这时候,赫斯渥正站在离波威里街很近的一条小街上一幢肮脏的四层楼房前。那最初的淡黄色的粉刷,已经被烟熏和雨淋弄得面目全非。他混在一群人中间--早已是一大群,而且还在逐渐增多。

开始只来了两三个人,他们在关着的木门附近溜达,一边跺着脚取暖。他们戴着皱巴巴褪了色的圆顶礼帽。不合身的上衣,被融雪湿透,变得沉甸甸的,衣领都朝上翻起。裤子简直就像布袋子,裤脚已经磨破,在湿透的大鞋子上面甩来甩去。

鞋帮已经穿坏,几乎是破烂不堪了。他们并不想就进去,只是懊丧地在旁边转悠,把两手深深地插在口袋里,斜眼看着人群和逐渐亮起的一盏盏路灯。随着时间一分一分地过去,人数也在增加。其中既有胡子灰白、眼睛凹陷的老头,也有年纪较轻但病得瘦巴巴的人,还有一些中年人。个个都是骨瘦如柴。在这厚厚的人堆里,有一张脸苍白得像是流干了血的小牛肉。另一张脸红得如同红砖。有几个曲背的,瘦削的肩膀弯成了圆形。有几个装着假腿。还有几个身材单薄得衣服直在身上晃荡。这里看到的是大耳朵、肿鼻子、厚嘴唇,特别是充血的红眼睛。在这整个人群中,就没有一张正常、健康的面孔,没有一个直立、挺拔的身躯,没有一道坦率、坚定的目光。

风雪交加之下,他们相互挤在一起。那些露在上衣或衣袋外面的手腕都冻得发红。那些被各种像是帽子一样的东西半掩住的耳朵,看上去还是被冻僵和冻伤了。他们在雪中不停地换着脚支撑着身体的重量,一会儿这只脚,一会儿那只脚,几乎是在一起摇摆着。

随着门口人群的扩大,传来一阵喃喃的话语声。这不是谈话,而是你一句我一句,泛泛地对任何人发表连续的评论。起中有咒骂,也有黑话。

“真见鬼,但愿他们能快一些。”

“看那个警察在望着这里。”

“也许天还不够冷吧!”

“我真希望我现在是在新新监狱里。”

这时,刮起了一阵更刺骨的寒风,他们靠得更拢了。这是一个慢慢挨近、换脚站立、你推我挤的人群。没有人发怒,没有人哀求,也没有人说恫吓的话。大家都沉闷地忍受着,没有打趣的话或者友谊的交流来减轻这种苦难。

一辆马车叮当驶过,车上斜倚着一个人。最靠近门口的人中有一个看见了。

“看那个坐车的家伙。”

“他可不觉得这么冷。”

“唷,唷,唷!”另一个大声喊着,马车早已走远,听不见了。

夜色渐浓。人行道上出现了一些下班赶回家去的人。工人和女店员快步走过。横穿市区的电车开始拥挤起来。煤气路灯闪着光,每一扇窗户都被灯光照得通红。这一群人还在门口徘徊不散,毫不动遥“他们难道永远都不开门了吗?”一个嘶哑的声音问,提醒了大家。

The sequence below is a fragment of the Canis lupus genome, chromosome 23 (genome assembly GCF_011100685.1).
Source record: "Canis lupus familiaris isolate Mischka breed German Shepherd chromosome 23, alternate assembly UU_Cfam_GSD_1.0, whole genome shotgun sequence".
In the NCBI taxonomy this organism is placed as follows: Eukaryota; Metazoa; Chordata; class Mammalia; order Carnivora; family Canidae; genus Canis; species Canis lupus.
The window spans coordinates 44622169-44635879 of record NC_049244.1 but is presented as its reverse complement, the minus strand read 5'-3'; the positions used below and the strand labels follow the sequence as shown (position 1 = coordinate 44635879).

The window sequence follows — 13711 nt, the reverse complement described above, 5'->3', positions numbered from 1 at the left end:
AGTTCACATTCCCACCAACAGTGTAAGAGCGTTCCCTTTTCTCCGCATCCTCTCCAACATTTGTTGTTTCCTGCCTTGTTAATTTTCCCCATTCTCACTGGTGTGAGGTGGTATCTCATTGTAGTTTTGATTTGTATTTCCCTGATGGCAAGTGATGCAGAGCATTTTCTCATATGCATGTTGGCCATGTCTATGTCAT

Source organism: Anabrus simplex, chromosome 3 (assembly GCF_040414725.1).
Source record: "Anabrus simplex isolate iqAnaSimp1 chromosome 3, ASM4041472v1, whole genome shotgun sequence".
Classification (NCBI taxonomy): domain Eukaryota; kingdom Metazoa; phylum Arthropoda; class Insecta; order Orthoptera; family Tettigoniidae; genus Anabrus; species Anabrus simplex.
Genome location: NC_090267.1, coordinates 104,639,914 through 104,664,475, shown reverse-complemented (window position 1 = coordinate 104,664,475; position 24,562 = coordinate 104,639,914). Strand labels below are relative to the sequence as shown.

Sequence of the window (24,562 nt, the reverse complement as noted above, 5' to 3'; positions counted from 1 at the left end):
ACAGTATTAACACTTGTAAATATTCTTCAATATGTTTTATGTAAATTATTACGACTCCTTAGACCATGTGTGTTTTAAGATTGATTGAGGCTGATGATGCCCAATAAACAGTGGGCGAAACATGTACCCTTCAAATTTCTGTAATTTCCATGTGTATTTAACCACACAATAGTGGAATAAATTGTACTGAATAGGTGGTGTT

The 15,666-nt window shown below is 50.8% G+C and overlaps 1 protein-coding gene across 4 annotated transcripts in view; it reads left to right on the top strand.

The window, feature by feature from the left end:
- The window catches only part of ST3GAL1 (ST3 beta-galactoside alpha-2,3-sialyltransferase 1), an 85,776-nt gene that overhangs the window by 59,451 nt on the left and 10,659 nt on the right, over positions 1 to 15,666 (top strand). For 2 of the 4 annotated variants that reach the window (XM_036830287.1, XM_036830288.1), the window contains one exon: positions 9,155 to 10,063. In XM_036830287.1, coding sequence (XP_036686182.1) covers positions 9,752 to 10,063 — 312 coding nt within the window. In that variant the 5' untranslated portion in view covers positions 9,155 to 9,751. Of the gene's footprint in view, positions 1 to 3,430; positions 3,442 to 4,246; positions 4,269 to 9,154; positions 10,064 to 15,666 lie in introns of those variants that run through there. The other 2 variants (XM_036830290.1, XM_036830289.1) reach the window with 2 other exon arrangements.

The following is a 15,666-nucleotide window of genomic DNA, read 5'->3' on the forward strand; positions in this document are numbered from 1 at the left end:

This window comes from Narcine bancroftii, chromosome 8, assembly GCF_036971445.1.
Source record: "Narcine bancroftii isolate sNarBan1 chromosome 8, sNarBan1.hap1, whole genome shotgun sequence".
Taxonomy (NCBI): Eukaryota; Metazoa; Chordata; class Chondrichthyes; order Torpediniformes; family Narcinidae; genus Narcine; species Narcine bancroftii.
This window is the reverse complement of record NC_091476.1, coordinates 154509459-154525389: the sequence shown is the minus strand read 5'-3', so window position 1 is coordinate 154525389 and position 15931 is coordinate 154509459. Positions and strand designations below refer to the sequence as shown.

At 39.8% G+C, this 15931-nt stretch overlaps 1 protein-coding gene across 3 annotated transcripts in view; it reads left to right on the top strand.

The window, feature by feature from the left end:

这一问似乎又引起了大家对那关着的门的注意,于是很多人朝门的方向望去。他们像不会说话的野兽般望着门,像狗那样守在门口,发出哀鸣,紧盯着门上的把手。他们倒换着双脚,眨着眼睛,嘀咕着,有时咒骂,有时议论。可是,他们还在等待,雪花还在飞舞,刺骨的雪片还在抽打着他们。雪花在他们的旧帽子和高耸的肩膀上堆积起来。积成小堆和弓形的条条,但谁都不把它拂去。挤在人群正中间的一些人,体温和呼气把雪融化了,雪水顺着帽沿滴下来,落在鼻子上,也无法伸手去擦擦。站在外围的人身上的积雪都不融化。赫斯渥挤不进中间去,就在雪中低头站着,身子蜷成一团。

一束灯光从门头上的气窗里透了出来。这使得观望的人群一阵激动,觉得有了希望。随之而来的是一片喃喃的反应声。终于里面响起了吱吱的门闩声,大家都竖起了耳朵。里面还传出了杂乱的脚步声,大家又低语起来。有人喊了一声:“喂,后面的慢一点,”接着门就打开了。人群一阵你推我攘,像野兽般的冷酷、沉默,这正表明他们就像野兽一样。然后他们进到里面,如同漂浮的木头一样分散而去,消失得无影无踪。

只看见那些湿帽子和湿肩膀,一群冰冷、萎缩、不满的家伙,涌进凄凉的墙壁之间。这时才6点钟,从每个匆忙的行人脸上都可以看出他们正在赶去吃晚饭。可是这里并不供应晚饭--除了床铺,一无所有。

赫斯渥放下1毛5分钱,拖着疲惫的脚步,慢慢地走到指定给他的房间里去。

这是一间阴暗的房间--木地板,满屋灰尘,床铺很硬。

一只小小的煤气喷嘴就照亮了如此可怜的一个角落。

“哼!”他说,清了一下喉咙,把门锁上了。

现在他开始不慌不忙地脱衣服,但是他先只脱了上衣,用它塞住门下的缝隙。他把背心也塞在那里。他那顶又湿又破的旧帽子被轻轻地放在桌上。然后,他脱掉鞋子,躺了下去。